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The Cyglolite Metro 400 has, as its name suggests, a 400-lumen output. In daylight flashing mode, it puts out 500+ lumens in short, bright spurts. It has 6 different modes, 3 steady, 2 flashing, and 1 walking and side illumination ports for better visibility.
You might be wondering exactly what lumens are. Well, a lumen is a measure of the total quantity of light emitted from a source. When you are shopping for any kind of light source the lumens are normally the first thing you consider.
Lumens are the amount of light or level of brightness. Bike headlights range from around 100 lumens to over a 1000 lumens. Most 100 lumen lights are too weak to be of much use while ones with 1000 lumens can be blinding to anyone who might be heading toward you.
Most city riders find that 350 to 600 lumens are sufficient. If you’re riding in the mountains or the woods, you may want to look for 600 or more lumens. Headlights should have at least two settings, steady and strobe (see and be seen). The steady beam illuminates the road in front of you so you can see.
The strobing pattern makes you visible to others, allowing you to be seen. Many lights now blink and illuminate simultaneously so that you are able to see and be seen at the same time. Brilliant!
The Metro 400 is one of the brightest lights you can buy for under $60. Its shine reaches 135 meters, which is around 440 feet, providing great illumination if you’re cycling on a poorly lit street or bike path.
There are lights in the same class as the Metro 400 that provide a broader light flow, like the NiteRider Lumina 550, but the Metro 400 is still a great choice if you rarely pedal in complete darkness.
One of the best things about the Cyglolite lights is the steady, pulse mode. This simultaneous blink – steady pattern is super noticeable when you’re in traffic. The light has some other modes including a very bright, eye-piercing day flash (be careful with this one so you don’t blind anyone) and a walking mode that uses low power to save battery. The mount is a hard, quick-release that installs to your handlebars, instead of a silicone strap.
The Metro 400 has a pretty narrow beam pattern though, which can be an issue if you’re cycling on a poorly lit path or road. If you’re at all like me and go on long, sometimes adventurous, all day rides with your friends on the weekends where, after a few wrong turns and unexpected bonus miles, you find yourselves on a dark country road racing to catch the last train out of Port Jervis back to Manhattan, the Metro 400 would not be a good choice of light for you.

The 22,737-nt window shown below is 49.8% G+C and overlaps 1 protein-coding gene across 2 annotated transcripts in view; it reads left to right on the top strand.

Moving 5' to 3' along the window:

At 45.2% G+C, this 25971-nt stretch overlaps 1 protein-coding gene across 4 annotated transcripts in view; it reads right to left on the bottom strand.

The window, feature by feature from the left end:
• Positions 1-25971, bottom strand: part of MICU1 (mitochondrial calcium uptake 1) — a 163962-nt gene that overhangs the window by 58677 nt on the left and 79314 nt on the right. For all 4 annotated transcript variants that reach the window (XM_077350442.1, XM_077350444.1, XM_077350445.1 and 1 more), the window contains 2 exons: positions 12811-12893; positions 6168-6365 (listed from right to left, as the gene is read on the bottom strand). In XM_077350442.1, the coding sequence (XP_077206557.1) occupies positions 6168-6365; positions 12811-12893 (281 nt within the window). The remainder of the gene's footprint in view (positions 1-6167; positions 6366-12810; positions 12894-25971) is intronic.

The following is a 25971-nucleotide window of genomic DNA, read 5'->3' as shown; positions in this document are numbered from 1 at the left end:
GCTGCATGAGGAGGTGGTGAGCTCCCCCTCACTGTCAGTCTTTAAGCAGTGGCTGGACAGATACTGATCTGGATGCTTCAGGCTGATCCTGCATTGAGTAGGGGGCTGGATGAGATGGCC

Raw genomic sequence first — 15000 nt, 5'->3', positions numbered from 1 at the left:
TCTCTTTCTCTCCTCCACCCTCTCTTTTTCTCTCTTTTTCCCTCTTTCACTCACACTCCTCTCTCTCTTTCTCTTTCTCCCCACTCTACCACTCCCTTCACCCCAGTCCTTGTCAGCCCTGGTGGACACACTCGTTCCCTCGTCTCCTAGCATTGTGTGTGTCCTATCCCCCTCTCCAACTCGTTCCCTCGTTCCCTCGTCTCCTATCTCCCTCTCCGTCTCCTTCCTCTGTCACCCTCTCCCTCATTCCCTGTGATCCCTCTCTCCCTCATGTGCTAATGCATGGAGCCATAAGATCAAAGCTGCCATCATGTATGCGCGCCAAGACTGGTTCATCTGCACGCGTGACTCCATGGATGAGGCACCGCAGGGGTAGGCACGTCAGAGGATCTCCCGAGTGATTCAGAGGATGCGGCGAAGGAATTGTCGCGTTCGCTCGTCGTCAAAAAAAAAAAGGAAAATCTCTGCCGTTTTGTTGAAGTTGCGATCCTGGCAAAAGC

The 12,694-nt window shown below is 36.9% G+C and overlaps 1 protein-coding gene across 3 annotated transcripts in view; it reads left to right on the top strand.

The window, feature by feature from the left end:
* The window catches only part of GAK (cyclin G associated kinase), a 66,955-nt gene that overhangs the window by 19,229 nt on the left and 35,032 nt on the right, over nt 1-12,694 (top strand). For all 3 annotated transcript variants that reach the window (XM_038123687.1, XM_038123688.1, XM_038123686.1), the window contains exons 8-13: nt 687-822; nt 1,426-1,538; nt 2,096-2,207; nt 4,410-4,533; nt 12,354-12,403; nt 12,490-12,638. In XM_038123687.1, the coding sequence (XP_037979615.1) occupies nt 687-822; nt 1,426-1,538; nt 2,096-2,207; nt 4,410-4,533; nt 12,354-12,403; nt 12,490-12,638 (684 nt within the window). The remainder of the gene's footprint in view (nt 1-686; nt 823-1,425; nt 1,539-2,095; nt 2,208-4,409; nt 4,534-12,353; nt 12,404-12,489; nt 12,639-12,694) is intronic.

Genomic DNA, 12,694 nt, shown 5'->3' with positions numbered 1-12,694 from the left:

The battery on the 400 lasts a little over two hours on high mode. Lights like this one are intended for shorter commutes in high mode.
If you use it in a low mode, you can extend the battery life by about 10 times. Most bike lights only advertise a few hours of run time. Through the winter months when my commute both ways is often in the dark, I usually have to charge my lights (whichever ones they are) every couple days.
Also, back to those long adventurous weekend rides; last Christmas Day my friend Darren and I decided it’d be a great idea to ride to Bear Mountains and back (about 120 miles round trip from New York City). Metro North trains don’t allow bikes on holidays so we had no bail options but figured we’d be fine as the last 40 or so miles back were on a car-free bike path.
Except that it gets dark at 4:30, the path was unlit, and our light batteries were quickly flashing their low warnings. And there was ice. We managed to get to a Metro North station and the conductor let us on without any trouble. Ever since then, and especially in the fall and winter, I usually bring along the USB cord to my light and a charging battery. Because you just never know.
If you go on much longer rides or always want to have a charged battery, Cyglolite also makes a light called the Expilion 850 that has a swappable 3.7-volt lithium ion battery. It comes with one battery stick included. You can buy extra batteries for around $40 each.
Some users complain about the Metro’s mounting bracket, saying it’s a little too tight to slide the light in and out of easily. Which, is something you’ll want to do if you lock your bike up on the street. The left/right swivel screw can come loose easily also, which causes the light to flop around some.
If you’re on a budget and only commute occasionally (and not often in complete darkness) and not every day, the Metro 400 is an excellent choice.
Still undecided? Check out our light buying guide and headlight reviews.